The objective of the report is to provide a science-based reference to support any future design and implementation of co-existence measures within the EU. The case studies covered crop and seed production of maize, sugar-beet and cotton. The report also examined the feasibility of producing conventional seeds in Europe under different thresholds for the presence of GM seeds.
On the basis of the model simulations and expert opinions gathered in this report, for the case studies covered (maize, sugar-beet, cotton), co-existence in seed production is technically feasible for a threshold of 0.5 percent, with few or no changes in current practices. For maize, this holds true for co-existence between non-GM and GM seed production. However, co-existence of non-GM maize seed production with GM maize crops would need changes in current practices, namely introduction of larger isolation distances (from the current 100 to 200 metres distances to 400 to 600 metres).
If GM presence in seeds does not exceed 0.5 percent, co-existence in crop production is technically feasible for the target threshold of 0.9 percent. For maize, additional measures are needed for some specific situations defined by climatic, landscape and agronomic parameters. The report evaluates measures found to be technically simple and effective. These measures, targeting GM maize growers, have variable farm-level economic consequences that will affect the farmer's decision whether or not to grow GM maize varieties.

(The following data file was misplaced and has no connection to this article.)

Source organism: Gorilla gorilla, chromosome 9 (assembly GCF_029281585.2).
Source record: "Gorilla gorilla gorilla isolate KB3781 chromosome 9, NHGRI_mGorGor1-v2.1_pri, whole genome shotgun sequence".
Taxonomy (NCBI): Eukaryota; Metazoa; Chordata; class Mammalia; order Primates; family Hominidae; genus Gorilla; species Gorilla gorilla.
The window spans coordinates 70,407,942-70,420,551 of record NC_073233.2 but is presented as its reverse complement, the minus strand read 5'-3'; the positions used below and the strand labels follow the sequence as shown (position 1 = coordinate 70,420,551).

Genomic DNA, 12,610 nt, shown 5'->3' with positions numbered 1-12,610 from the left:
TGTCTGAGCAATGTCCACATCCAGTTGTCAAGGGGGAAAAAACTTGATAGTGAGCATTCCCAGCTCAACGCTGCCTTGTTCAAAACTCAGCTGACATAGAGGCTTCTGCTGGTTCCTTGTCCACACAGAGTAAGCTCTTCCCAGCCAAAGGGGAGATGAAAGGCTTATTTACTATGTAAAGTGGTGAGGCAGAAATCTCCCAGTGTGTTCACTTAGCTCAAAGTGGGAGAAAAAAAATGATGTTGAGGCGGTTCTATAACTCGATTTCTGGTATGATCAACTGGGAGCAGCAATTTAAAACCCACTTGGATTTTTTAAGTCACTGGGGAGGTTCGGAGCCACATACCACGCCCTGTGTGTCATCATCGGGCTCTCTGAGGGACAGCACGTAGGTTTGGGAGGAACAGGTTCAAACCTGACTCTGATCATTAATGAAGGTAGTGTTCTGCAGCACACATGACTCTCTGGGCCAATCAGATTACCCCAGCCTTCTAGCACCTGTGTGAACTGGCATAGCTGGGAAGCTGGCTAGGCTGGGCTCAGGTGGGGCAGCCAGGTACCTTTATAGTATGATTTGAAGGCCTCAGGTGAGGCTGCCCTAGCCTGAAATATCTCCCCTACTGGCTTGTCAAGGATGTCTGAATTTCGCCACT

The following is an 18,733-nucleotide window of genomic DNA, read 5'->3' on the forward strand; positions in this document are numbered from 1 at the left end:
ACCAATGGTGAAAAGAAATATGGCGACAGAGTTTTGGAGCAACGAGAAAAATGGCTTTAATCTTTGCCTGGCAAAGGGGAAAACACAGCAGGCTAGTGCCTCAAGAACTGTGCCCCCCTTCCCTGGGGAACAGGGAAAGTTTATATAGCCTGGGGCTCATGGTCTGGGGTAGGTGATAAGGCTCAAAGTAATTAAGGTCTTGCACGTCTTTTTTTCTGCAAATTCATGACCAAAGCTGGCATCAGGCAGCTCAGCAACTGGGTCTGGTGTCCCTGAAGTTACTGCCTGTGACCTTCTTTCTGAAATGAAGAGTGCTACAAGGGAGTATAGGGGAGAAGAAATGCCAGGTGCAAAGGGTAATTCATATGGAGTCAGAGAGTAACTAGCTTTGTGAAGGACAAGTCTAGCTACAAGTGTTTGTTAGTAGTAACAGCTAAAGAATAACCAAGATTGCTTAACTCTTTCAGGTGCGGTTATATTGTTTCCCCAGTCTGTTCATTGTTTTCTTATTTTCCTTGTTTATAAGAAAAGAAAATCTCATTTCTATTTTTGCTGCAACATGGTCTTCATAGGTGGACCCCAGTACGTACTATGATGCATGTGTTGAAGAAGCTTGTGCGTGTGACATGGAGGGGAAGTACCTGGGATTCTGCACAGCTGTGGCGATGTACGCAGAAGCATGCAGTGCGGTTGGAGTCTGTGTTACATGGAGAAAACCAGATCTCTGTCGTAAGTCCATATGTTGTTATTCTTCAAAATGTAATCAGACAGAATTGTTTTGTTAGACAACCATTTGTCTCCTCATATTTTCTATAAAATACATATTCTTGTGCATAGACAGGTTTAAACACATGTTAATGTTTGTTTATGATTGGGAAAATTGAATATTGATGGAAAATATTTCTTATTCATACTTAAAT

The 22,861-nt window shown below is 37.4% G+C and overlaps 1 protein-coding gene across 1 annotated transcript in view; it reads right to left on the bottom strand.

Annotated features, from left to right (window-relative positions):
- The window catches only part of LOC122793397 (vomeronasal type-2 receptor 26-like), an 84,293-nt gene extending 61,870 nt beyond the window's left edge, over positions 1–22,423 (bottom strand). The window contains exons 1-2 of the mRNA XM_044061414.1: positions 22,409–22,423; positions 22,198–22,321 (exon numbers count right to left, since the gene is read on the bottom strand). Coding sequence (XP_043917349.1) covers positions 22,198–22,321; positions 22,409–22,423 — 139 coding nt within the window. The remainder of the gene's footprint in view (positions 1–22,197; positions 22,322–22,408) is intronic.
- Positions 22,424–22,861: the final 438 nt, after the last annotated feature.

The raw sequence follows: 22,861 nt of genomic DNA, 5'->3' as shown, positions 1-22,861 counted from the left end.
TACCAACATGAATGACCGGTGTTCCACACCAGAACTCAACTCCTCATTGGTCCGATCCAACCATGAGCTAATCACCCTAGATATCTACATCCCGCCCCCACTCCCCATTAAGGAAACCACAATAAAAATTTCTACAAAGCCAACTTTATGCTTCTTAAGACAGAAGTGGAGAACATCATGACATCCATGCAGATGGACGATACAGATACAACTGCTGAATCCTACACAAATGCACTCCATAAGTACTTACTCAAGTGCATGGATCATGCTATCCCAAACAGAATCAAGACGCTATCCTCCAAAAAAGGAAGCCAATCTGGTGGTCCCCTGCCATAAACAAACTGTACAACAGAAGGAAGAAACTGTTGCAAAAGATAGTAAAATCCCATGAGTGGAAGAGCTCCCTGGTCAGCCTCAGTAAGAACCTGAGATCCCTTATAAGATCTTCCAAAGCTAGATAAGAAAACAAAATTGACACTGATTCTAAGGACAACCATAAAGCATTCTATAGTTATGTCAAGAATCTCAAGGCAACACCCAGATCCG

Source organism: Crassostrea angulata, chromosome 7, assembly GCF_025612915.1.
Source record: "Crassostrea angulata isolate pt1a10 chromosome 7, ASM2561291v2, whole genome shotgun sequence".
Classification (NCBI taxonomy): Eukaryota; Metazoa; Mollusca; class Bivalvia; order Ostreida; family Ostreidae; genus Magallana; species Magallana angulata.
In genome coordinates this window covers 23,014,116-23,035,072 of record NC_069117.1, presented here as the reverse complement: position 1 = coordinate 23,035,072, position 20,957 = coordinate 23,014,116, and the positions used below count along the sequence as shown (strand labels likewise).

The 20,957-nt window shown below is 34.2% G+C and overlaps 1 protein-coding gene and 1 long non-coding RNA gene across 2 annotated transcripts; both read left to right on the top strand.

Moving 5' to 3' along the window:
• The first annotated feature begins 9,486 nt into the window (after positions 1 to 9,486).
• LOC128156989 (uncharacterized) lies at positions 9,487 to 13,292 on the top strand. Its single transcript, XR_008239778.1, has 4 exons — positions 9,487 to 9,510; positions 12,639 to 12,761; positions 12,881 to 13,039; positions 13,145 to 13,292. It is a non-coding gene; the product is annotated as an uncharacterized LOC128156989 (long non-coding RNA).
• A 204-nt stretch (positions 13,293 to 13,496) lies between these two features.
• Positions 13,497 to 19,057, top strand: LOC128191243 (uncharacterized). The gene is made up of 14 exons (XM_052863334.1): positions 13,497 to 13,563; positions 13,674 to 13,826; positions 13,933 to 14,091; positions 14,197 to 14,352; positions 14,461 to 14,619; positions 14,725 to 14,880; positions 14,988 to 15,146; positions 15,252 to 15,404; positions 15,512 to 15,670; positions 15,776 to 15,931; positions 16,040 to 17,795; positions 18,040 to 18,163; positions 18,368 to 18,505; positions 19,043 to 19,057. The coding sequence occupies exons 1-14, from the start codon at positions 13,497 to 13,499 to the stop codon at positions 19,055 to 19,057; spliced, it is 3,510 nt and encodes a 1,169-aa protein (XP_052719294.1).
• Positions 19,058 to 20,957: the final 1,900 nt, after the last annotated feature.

The report illustrates the power of novel gene flow models that actually take into account the spatial patterns of landscapes and agricultural practices. It is now possible to estimate levels of adventitious GM presence in non-GM production resulting from multiple fields and sources, over extended time periods, propose numerous co-existence measures and quickly test their feasibility and consequences at regional level. The information obtained from model simulations, such as the decision tables presented in this report, is valuable for helping decision-makers set up co-existence strategies. Models simulations are not a substitute for field experiments, but a way of overcoming the limitations (time scale, spatial coverage, costs) inherent to field work.